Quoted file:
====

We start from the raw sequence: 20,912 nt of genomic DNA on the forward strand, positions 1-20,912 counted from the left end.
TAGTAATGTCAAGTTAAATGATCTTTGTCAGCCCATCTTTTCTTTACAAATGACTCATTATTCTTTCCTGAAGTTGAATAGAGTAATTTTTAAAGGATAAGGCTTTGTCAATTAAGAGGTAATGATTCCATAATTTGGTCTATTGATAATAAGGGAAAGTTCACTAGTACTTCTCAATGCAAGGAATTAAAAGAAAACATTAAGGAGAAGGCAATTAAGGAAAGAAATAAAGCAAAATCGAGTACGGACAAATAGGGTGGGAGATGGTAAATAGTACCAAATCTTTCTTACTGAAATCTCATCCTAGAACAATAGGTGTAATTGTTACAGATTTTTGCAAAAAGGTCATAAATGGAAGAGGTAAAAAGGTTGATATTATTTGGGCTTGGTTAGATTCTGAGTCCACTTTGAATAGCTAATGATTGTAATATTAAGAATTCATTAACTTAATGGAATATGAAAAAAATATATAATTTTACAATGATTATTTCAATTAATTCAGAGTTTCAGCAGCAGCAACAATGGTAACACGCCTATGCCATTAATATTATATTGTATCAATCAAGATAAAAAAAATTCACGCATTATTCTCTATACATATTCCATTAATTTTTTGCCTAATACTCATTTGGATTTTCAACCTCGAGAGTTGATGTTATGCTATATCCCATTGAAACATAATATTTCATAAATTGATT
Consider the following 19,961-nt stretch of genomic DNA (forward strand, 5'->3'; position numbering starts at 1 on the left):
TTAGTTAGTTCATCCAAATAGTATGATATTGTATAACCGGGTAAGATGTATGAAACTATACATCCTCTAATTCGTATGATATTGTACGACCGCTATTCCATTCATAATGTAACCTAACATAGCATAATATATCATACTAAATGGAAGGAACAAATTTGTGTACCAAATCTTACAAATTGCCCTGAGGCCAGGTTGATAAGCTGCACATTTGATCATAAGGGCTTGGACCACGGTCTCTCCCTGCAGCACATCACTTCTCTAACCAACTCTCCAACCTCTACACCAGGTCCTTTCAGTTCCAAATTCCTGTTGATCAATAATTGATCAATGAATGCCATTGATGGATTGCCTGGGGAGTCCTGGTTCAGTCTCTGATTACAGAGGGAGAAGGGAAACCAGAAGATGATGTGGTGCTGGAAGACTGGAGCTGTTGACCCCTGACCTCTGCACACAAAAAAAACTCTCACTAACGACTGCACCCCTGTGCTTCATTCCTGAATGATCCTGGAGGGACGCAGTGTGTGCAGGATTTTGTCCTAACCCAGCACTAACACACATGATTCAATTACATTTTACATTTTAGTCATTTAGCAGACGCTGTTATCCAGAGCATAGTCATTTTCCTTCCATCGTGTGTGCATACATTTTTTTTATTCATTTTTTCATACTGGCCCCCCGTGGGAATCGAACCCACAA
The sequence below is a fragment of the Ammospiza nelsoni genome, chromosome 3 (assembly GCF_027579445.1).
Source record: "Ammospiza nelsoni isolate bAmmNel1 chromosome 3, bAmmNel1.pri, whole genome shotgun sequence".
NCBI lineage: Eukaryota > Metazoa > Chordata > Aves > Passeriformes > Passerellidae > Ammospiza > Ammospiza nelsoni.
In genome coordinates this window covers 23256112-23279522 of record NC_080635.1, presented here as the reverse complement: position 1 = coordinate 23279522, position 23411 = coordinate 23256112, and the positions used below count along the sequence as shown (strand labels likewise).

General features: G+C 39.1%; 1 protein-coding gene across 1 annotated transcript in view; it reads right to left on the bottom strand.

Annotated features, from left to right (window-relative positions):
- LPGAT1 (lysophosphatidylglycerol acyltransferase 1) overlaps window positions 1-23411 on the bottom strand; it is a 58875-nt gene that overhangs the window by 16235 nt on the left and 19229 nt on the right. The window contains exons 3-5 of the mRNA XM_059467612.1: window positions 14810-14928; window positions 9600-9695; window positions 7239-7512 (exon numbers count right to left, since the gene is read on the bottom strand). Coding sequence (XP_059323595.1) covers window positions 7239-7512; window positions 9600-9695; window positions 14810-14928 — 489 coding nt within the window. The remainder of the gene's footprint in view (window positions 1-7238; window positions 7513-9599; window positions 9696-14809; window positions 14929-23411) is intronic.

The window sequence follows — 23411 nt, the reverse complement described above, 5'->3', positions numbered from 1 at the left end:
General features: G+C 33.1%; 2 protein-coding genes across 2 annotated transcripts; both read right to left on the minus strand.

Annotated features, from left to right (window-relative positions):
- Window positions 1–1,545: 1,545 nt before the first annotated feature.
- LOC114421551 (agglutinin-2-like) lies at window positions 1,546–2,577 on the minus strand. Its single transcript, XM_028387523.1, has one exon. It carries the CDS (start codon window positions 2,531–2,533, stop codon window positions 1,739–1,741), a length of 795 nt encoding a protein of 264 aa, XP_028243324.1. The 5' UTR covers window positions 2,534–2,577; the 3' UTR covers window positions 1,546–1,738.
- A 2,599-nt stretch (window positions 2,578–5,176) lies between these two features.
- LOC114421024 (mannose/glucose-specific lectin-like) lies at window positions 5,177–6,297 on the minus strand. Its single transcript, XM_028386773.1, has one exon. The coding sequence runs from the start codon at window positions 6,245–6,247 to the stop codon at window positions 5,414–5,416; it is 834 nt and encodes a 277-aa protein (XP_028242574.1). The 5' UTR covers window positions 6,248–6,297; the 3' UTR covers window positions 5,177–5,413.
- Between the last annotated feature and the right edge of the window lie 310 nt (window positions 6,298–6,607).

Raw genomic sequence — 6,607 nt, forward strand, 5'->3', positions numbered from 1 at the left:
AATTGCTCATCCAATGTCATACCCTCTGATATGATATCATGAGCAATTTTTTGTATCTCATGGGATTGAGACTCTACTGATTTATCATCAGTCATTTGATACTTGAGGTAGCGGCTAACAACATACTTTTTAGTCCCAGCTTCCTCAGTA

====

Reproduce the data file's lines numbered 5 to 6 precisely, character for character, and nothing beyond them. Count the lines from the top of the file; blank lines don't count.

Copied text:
The sequence below is a fragment of the Ammospiza nelsoni genome, chromosome 3 (assembly GCF_027579445.1).
Source record: "Ammospiza nelsoni isolate bAmmNel1 chromosome 3, bAmmNel1.pri, whole genome shotgun sequence".